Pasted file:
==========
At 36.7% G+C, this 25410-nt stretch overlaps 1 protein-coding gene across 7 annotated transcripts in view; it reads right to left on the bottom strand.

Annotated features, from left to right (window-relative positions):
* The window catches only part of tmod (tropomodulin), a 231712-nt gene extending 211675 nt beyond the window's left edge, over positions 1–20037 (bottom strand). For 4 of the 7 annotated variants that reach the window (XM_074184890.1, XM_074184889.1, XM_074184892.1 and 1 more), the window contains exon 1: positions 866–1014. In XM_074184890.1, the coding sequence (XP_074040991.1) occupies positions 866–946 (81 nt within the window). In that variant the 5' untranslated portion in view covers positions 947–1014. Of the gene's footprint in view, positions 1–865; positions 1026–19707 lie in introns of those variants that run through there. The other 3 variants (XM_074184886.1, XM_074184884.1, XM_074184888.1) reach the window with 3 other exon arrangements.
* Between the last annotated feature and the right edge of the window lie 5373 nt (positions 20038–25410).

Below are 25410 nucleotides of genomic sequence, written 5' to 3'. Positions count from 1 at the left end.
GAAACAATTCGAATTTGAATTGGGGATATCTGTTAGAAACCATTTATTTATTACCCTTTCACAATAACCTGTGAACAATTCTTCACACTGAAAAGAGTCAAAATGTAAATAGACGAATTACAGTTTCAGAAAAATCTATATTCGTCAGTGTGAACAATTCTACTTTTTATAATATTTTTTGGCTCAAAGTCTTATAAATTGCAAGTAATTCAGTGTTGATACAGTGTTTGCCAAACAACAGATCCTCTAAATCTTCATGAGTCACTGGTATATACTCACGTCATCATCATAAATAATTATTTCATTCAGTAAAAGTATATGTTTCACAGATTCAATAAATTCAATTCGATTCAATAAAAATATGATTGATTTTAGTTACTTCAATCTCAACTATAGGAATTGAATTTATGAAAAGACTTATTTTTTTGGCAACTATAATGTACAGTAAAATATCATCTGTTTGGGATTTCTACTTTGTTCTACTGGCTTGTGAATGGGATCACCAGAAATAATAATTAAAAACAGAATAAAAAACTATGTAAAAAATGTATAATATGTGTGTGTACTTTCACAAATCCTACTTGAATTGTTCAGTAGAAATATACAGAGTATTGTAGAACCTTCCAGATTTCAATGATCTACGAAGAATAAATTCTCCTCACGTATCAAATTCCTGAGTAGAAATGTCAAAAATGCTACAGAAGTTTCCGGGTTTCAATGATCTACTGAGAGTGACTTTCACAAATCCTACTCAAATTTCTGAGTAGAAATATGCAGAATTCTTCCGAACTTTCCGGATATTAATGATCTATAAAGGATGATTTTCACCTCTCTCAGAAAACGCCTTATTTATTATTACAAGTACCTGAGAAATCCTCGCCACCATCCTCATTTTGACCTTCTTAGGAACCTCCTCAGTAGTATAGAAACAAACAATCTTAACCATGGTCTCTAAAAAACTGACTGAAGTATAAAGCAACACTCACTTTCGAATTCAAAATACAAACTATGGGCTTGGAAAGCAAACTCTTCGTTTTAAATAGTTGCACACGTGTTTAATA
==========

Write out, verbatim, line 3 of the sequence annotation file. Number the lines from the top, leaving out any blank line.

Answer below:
* The window catches only part of tmod (tropomodulin), a 231712-nt gene extending 211675 nt beyond the window's left edge, over positions 1–20037 (bottom strand). For 4 of the 7 annotated variants that reach the window (XM_074184890.1, XM_074184889.1, XM_074184892.1 and 1 more), the window contains exon 1: positions 866–1014. In XM_074184890.1, the coding sequence (XP_074040991.1) occupies positions 866–946 (81 nt within the window). In that variant the 5' untranslated portion in view covers positions 947–1014. Of the gene's footprint in view, positions 1–865; positions 1026–19707 lie in introns of those variants that run through there. The other 3 variants (XM_074184886.1, XM_074184884.1, XM_074184888.1) reach the window with 3 other exon arrangements.